Today, Bosnia and Herzegovina lives on the precarious equilibrium of a twenty-years of “cold peace” derived from the Dayton Agreements, which still function as Country’s Constitution, and ethnically divides it into two entities (Serb Republic and Federation of Bosniaks and Croats) leaving it under a continuous threat of dissolution.
Peace has a very high social price here, and behind the façade of everyday normality, ethnic intolerance peeps out. Widespread endorsement of nationalism and formal disavowal of the war facts emit vibrations of the conflict that is still spreading in some deep and invisible layer of the earth. However, they become clearly audible because of the general uneasiness experienced throughout the country. The product of this uncertainty is that chaos is everywhere. History is taught in three ethically specific versions in schools. Places of memory are manipulated in the name of nationalism, or guarded and denigrated by the perpetrators who caused the pain. Daily life is a kaleidoscope of endless facets of fear - fear of quarrels, fear of memories, “fear of fear itself”-, which makes one motionless in face of the future.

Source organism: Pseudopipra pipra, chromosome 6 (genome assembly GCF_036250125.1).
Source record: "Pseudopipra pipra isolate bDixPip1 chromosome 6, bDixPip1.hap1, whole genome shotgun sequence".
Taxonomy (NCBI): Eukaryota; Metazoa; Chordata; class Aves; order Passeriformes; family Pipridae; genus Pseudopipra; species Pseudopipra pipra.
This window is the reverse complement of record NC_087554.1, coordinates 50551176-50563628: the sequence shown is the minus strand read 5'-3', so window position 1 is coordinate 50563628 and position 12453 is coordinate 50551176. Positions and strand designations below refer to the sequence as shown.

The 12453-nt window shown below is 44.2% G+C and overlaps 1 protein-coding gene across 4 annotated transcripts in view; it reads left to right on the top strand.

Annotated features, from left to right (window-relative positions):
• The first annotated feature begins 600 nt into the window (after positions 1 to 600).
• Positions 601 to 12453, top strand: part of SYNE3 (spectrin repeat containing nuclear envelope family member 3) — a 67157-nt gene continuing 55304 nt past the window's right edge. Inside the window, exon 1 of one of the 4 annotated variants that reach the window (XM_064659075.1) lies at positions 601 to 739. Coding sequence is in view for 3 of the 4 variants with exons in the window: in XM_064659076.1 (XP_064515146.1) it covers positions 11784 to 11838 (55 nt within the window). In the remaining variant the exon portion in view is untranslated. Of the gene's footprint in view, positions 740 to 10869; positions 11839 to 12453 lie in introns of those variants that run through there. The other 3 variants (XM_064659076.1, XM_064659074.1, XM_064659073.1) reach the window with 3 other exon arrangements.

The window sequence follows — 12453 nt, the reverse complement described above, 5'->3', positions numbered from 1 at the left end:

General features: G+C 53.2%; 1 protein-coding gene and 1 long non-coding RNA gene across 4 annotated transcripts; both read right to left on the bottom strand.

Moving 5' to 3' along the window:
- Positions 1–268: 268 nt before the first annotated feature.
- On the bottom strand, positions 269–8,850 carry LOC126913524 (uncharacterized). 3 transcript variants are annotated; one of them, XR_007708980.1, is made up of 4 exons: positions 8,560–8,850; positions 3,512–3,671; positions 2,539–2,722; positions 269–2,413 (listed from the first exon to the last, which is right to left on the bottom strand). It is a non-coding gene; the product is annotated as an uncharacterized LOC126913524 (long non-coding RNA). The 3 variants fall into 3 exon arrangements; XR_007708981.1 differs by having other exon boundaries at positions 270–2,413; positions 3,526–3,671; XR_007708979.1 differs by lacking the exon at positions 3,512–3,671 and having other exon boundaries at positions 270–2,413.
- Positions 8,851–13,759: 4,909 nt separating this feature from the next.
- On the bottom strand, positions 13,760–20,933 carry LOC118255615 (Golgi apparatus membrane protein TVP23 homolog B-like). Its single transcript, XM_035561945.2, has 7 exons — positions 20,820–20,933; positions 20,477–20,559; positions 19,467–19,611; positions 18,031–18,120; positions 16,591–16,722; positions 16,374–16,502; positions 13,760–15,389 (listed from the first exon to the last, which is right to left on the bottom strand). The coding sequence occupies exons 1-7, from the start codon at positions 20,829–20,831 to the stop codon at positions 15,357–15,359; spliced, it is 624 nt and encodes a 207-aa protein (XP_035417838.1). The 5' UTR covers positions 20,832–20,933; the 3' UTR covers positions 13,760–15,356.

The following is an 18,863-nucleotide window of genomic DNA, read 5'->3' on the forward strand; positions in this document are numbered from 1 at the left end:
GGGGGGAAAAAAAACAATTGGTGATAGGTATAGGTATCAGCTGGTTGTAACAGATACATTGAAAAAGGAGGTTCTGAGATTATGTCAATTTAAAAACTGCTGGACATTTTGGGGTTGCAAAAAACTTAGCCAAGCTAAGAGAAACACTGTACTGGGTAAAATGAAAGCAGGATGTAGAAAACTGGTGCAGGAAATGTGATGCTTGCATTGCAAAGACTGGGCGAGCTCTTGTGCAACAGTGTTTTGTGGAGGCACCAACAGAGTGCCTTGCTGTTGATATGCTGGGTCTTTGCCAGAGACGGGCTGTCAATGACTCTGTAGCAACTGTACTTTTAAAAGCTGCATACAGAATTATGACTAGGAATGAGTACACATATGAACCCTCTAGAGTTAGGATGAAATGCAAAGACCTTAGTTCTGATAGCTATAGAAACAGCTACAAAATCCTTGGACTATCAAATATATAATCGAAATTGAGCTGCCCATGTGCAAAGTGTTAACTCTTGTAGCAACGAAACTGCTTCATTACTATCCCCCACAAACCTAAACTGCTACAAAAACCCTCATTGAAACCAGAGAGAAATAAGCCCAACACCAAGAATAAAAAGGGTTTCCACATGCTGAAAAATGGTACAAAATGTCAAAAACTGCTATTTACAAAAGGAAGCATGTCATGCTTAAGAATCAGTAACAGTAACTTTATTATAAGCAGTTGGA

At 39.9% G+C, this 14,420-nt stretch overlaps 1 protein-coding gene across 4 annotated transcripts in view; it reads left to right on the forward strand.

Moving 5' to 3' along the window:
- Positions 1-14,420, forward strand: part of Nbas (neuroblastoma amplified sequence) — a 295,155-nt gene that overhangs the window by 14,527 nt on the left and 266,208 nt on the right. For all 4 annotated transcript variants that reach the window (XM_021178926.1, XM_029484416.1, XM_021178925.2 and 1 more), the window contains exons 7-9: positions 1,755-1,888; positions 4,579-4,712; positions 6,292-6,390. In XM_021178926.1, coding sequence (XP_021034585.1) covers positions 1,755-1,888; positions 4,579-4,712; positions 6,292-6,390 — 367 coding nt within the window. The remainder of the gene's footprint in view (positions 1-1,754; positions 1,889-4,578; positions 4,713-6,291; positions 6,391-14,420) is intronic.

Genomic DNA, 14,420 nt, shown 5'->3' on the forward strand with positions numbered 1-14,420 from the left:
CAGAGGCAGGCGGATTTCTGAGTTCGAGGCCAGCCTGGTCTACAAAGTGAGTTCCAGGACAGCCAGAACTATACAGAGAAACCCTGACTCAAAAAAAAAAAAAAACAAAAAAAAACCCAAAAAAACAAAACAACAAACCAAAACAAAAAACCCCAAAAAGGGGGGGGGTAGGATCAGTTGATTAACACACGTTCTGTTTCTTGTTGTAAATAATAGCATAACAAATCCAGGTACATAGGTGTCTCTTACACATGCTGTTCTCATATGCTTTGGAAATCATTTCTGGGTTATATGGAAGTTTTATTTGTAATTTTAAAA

FINALIST in "The aftermath project"